The Sophisticated Killers of Patagonia’s Coastline SEARCH NEWS

A pod of Orcas breaches the ocean surface

Orcas: known as the 'killer of whales' and one of the world's most skilful and dynamic predators. Credit: Mike Doherty @Unsplash

There are more than a few wonders to be seen along the rugged shoreline of Argentina’s Patagonian Coastal Steppe. The steep pebbled shore of the Estancia la Esperanza Refuge, protected by WLT partner Fundación Patagonia Natural (FPN), is a rich hunting ground for one of the world’s most powerful predators- the Orca (Orcinus orca).

The refuge’s 12-kilometre stretch of coastline, appears to be a promising spot for a family of Orcas to hunt a local South American Sea Lion (Otaria flavescens) colony. With an enormous range encompassing almost all oceans and seas, Orcas are often nomadic and will migrate thousands of kilometres in search of abundant prey. Despite being so widespread, many local Orca populations are declining, with some considered endangered, due to their extreme sensitivity to prey depletion, pollution, and habitat loss. This selectiveness makes Orcas a key indicator species for the overall health of the areas in which they are seen.  

A rough shore is backed by cliffs while gulls fly overhead

The Estancia la Esperanza Refuge protects 6,700 hectares of Argentina’s Patagonian Steppe, including a 12-kilometre stretch of coastline along the San Matías Gulf. Credit: Fundación Patagonia Natural

At the Esperanza Refuge, they are seen mere meters offshore, preparing to beach themselves to snatch unlucky Sea Lions from the shallow surf. This complex hunting technique requires the perfect combination of time of day, wind direction, and tide for a successful strike. Any Sea Lion separated from the group risks being dragged into the sea and surrounded by the pod, which then kills its prey by coordinated ramming, throwing, and drowning. Though harrowing, these strategies are incredible examples of Orcas’ evident intelligence. The hunting techniques, taught to the young by an elder female, take years to learn. What’s more, the refuge’s stretch of coast of the San Matías Gulf is one of the only places they have been observed breaching the waves to hunt. With a lifespan of 80 years in the wild (though much shorter in captivity), Orcas evolve and adapt their techniques constantly through socialising and exchanging information amongst other pods.  

Though commonly referred to as Killer Whales, they are, in fact, not whales at all, but the largest members of the oceanic dolphin family. The centuries-old moniker originates from European fishermen who frequently witnessed Orcas attacking whales and other large marine mammals and earning themselves the name ‘killer of whales’. Despite growing to eight metres long and weighing over 5,000 kilograms, Orcas’ sleek, streamlined bodies can cut through the waves at 56 kilometres per hour. As apex predators of the sea, they hunt systematically in packs, chasing and trapping prey, from sea birds to Giant Turtles to Blue Whales- a mammal more than four times their size. These relentless carnivores are even known to attack Great White Sharks, killing them before surgically harvesting their livers for nourishing fat and vitamins.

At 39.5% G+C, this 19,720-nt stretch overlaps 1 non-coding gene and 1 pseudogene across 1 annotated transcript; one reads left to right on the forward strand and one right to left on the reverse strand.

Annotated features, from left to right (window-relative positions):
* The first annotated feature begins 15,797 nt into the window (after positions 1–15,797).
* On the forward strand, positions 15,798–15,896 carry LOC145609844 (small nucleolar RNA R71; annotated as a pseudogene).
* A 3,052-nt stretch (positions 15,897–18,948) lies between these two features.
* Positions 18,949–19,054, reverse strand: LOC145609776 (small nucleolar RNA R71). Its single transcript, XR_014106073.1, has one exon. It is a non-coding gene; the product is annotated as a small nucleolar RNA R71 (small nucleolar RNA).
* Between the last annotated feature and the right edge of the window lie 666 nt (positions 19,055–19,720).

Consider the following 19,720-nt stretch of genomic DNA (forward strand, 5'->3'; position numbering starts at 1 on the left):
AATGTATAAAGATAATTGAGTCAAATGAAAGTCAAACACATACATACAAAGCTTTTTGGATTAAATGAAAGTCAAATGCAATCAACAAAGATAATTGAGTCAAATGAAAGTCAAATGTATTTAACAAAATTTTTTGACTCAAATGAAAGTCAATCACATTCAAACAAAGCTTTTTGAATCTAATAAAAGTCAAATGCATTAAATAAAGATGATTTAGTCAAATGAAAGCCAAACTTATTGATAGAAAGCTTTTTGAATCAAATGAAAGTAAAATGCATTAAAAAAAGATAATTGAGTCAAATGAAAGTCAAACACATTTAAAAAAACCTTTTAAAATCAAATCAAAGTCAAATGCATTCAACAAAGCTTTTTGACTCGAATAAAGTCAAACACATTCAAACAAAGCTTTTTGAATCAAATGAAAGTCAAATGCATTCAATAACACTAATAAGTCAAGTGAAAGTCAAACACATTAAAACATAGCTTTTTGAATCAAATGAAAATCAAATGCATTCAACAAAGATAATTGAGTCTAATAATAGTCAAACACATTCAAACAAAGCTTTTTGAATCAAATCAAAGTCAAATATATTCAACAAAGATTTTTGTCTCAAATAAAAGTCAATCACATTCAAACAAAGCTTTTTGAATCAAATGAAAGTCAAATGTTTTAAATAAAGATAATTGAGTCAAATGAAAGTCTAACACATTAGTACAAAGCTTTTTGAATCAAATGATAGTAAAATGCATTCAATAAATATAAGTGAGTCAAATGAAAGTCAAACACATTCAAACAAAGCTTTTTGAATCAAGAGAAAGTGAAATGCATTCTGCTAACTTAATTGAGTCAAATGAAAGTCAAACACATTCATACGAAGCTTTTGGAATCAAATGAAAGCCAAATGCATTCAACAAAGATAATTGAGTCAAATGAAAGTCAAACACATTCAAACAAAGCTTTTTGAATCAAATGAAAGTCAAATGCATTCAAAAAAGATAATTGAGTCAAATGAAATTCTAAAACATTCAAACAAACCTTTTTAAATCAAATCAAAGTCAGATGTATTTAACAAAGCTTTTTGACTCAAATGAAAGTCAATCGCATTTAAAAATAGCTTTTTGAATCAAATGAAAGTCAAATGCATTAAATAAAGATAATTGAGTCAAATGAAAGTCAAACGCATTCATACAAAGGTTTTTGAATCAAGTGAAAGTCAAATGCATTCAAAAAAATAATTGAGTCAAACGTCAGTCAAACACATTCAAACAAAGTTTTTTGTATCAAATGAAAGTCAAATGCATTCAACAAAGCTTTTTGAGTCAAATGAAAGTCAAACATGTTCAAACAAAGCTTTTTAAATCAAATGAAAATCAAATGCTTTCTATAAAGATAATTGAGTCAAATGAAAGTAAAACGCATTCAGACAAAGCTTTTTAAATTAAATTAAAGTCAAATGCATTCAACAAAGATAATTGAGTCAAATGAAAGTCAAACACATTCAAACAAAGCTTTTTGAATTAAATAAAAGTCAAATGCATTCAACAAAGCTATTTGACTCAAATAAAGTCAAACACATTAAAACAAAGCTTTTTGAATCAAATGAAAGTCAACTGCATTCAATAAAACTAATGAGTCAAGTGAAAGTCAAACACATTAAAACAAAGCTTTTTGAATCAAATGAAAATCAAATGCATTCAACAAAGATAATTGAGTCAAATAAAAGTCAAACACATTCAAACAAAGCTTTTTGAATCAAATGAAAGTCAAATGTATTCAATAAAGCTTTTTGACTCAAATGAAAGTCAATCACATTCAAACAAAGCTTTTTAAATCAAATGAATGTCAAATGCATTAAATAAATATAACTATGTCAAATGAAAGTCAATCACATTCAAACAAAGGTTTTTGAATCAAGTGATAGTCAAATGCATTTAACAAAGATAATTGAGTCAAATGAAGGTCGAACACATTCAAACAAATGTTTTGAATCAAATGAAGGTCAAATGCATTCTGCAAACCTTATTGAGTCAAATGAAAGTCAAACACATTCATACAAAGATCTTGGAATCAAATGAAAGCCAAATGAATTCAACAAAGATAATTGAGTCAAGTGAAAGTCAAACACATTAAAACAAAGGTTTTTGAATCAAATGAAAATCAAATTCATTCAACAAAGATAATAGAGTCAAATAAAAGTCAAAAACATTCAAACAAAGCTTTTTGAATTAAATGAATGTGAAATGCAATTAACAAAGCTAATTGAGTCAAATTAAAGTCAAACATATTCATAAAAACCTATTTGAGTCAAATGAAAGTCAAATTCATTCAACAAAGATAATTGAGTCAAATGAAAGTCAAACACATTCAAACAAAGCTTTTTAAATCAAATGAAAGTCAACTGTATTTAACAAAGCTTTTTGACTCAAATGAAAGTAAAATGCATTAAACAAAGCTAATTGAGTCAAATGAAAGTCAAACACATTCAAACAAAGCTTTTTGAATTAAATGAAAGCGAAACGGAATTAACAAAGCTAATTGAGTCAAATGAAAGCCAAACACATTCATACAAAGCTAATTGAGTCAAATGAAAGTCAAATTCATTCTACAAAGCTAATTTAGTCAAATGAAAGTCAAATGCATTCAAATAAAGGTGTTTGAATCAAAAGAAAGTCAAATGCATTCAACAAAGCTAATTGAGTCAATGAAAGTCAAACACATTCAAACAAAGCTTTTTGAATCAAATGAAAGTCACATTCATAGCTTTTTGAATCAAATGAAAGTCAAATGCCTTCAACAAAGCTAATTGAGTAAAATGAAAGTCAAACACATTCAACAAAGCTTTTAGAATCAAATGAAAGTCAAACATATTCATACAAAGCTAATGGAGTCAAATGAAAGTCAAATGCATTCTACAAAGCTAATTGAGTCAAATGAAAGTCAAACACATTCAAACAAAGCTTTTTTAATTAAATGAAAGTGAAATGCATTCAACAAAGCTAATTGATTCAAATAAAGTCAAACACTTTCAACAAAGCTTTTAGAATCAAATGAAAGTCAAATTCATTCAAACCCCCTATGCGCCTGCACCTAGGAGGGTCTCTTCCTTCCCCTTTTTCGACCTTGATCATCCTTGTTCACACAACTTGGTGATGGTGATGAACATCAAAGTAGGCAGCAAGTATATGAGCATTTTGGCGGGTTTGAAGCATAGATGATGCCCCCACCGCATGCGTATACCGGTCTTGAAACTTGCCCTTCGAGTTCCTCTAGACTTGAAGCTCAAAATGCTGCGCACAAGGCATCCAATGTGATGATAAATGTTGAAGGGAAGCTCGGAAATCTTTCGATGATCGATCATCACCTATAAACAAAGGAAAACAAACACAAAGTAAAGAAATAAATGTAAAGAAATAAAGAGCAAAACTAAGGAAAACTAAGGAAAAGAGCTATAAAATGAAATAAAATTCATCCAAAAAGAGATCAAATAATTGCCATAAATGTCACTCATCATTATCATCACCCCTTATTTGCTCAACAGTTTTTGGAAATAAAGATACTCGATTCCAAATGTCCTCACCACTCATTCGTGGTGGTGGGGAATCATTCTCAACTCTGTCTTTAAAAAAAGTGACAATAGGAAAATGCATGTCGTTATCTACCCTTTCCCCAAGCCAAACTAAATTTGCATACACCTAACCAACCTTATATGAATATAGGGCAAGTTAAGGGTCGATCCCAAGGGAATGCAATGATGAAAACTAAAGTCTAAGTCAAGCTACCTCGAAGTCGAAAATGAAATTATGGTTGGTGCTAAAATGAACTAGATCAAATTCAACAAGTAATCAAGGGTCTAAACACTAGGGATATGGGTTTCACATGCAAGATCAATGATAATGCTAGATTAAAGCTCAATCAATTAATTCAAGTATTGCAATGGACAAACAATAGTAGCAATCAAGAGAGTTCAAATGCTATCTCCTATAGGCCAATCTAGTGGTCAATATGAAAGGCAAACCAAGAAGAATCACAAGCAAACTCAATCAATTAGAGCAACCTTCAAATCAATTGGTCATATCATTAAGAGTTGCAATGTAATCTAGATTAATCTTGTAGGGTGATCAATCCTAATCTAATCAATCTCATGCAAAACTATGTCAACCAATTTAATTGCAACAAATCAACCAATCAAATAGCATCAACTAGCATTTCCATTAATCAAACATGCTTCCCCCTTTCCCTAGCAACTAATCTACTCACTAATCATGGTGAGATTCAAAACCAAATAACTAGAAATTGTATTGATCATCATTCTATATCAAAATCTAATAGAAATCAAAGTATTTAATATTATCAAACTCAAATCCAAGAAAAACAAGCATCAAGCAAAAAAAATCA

Orcas and Sea Lions are just two examples of the extraordinary wildlife thriving in the blustery shores and wide, grassy plains of the Patagonian Steppe. The Estancia La Esperanza Refuge, meaning hope in Spanish, protects 6700 ha of this wild, arid landscape in the northeast of the Chubut Province, Argentina. Founded in 1989, FPN is a collective of local people committed to the conservation and protection of the Patagonian Steppe and its wildlife. In addition to the refuge, the organisation also provides environmental education, conducts research into coastal biodiversity, and operates an emergency rehabilitation centres for animals affected by oil spills.  

A flock of penguins crowd the beach

The shore of the Estancia la Esperanza Refuge, home to an abundance of wildlife, from Guanacos to Penguins, is the only place along the coastline where Orcas have been spotted breaching the waves to hunt their prey. Credit: Fundación Patagonia Natural

The easiest way to support projects like this one in Patagonia is through the Action Fund.  By donating to World Land Trust’s Action Fund, we can act quickly, whenever and wherever urgent conservation action is needed.

Learn more about the Action Fund here

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